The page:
The Jewish people did not truly understand or appreciate tefillah nor did they have relevance to it at this moment. They had just emerged from being idol worshippers in Egypt. However, they were aware of the blessing that Yitzchak had given to his son Yaakov, “Ha’Kol kol Yaakov – the voice is the voice of Yaakov.” This indicates that the power of tefillah (prayer) belongs to Yaakov and his decedents. Tefillah is the weapon of the Jew; however, there are certain criteria necessary to give it effectiveness.
What are these criteria? They include the characteristic of self-negation combined with the belief and understanding of tefillah which make it effective. The Jewish people prayed because they knew the Patriarchs had done so. However, they did not have the self-negation or the belief that was possessed by the Patriarchs. Therefore, Hashem did not respond to their prayers immediately and this caused them to complain to Moshe.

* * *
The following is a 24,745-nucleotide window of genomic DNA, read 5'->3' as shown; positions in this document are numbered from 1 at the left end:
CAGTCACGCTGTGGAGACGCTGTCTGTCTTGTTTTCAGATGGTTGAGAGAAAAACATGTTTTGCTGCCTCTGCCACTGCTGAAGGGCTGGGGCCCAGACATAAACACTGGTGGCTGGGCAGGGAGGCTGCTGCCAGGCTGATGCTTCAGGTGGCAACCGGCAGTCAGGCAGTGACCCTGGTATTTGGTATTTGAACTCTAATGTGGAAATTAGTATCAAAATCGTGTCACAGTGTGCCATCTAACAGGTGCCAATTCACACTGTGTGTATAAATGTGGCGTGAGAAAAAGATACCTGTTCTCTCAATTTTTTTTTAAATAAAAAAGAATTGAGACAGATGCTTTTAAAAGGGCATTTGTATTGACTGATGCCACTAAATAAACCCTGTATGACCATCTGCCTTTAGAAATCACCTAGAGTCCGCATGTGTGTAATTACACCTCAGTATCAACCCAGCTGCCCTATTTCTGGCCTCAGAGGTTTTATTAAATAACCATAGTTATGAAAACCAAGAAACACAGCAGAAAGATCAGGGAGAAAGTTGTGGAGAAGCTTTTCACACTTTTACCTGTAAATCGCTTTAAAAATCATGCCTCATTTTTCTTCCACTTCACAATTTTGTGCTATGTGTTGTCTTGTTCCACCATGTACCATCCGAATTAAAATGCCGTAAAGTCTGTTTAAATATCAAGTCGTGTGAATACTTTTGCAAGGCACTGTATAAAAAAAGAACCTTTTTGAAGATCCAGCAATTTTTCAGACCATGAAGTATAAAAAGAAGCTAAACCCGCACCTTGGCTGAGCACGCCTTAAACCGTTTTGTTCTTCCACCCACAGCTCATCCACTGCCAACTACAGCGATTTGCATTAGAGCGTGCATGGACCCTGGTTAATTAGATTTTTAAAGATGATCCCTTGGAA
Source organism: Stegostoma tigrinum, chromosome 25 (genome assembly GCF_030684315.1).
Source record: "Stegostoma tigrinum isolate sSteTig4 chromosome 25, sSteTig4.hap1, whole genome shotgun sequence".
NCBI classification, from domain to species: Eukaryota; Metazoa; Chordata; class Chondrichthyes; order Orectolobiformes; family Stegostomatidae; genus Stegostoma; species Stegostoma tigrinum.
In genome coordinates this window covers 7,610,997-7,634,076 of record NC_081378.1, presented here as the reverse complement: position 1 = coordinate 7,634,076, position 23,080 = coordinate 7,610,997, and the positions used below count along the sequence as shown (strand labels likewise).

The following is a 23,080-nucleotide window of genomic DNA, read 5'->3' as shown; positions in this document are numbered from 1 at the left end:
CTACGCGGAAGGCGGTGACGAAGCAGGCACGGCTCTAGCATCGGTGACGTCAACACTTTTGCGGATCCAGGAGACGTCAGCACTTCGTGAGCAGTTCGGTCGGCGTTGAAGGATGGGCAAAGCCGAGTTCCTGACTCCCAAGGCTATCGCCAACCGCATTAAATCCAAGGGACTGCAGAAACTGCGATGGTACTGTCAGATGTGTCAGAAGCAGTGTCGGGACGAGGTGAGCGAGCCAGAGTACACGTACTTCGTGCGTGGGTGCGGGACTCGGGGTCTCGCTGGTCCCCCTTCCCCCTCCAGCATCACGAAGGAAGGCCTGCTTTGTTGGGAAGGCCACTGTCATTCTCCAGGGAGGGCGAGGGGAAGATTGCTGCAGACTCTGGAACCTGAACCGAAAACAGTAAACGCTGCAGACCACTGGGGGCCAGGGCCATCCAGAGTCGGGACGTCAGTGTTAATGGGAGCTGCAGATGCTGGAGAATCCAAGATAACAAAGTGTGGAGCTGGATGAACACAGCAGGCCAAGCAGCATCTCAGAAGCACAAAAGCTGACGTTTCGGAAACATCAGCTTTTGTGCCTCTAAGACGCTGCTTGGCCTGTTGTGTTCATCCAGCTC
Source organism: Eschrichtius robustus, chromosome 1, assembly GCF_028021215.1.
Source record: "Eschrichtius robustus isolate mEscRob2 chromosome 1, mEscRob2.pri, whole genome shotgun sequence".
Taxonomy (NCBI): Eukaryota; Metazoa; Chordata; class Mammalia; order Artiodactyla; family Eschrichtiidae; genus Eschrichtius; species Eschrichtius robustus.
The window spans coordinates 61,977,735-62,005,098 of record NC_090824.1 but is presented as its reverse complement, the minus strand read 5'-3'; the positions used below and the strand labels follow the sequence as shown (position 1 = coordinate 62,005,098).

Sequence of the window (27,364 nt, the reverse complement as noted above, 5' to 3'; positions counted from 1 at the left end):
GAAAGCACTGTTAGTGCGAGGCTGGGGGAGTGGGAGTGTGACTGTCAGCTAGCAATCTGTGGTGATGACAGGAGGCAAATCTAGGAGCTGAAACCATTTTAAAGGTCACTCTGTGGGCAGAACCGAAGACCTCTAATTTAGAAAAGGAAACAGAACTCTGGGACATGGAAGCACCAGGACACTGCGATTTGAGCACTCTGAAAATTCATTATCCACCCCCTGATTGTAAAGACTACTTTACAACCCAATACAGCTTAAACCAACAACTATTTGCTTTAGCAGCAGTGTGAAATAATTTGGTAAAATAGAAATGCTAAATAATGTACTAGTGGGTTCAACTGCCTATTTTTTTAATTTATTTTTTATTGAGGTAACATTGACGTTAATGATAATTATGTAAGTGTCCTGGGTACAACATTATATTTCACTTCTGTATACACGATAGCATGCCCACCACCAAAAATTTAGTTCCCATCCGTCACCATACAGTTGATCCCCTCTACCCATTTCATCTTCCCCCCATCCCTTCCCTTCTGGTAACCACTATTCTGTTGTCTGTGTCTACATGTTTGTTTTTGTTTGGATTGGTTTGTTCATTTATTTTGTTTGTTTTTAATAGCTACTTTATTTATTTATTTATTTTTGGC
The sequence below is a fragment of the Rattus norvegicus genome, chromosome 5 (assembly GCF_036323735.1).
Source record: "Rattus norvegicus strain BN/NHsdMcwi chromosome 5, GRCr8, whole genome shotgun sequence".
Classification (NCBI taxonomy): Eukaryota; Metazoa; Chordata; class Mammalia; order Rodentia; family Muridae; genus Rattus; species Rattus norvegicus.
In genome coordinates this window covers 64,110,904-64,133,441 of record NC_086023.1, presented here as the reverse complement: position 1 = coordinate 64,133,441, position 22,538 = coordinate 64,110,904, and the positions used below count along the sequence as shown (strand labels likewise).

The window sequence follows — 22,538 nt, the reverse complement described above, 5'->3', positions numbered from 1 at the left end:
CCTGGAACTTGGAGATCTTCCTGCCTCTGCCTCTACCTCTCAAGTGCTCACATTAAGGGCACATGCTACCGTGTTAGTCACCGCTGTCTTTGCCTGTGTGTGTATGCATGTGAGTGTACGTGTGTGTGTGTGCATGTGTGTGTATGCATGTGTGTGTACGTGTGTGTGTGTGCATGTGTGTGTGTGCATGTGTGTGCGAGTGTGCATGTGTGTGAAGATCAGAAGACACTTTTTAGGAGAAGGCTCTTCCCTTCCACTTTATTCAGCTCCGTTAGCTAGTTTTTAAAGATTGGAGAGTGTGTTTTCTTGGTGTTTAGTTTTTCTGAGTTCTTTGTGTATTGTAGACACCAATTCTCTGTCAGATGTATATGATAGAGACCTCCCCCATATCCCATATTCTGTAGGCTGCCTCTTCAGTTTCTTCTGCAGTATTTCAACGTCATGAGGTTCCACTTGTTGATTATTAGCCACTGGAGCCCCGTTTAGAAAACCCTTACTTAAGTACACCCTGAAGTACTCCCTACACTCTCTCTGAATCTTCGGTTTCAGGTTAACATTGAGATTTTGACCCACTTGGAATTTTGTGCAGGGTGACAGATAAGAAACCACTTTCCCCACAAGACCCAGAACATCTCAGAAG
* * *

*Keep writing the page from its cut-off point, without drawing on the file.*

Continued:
We say every day in the Ashrei (the Psalm that is said three times a day), “Hashem is close to all who call upon Him – to all who call upon Him truthfully (b’emes).” On a literal level, one would understand this to mean that when one calls out to Hashem sincerely, He will be close to him. If Hashem is close, then He will respond. On a deeper level, one can understand this verse to mean that Hashem is close to those who possess Emes (truth). If one lives a life of Emes (truth), which is consistent with what is dictated by the Torah then this causes Hashem to be close and to respond. The Gemara in Tractate Shabbos tells us “the signet of Hashem is Emes.” Therefore, if a person possesses this attribute then he has a commonality with Hashem, thus causing Hashem to be close to him. However, if one lacks integrity and is not true to what he understands and believes, then he does not possess the attribute of Emes and Hashem will not be close to him.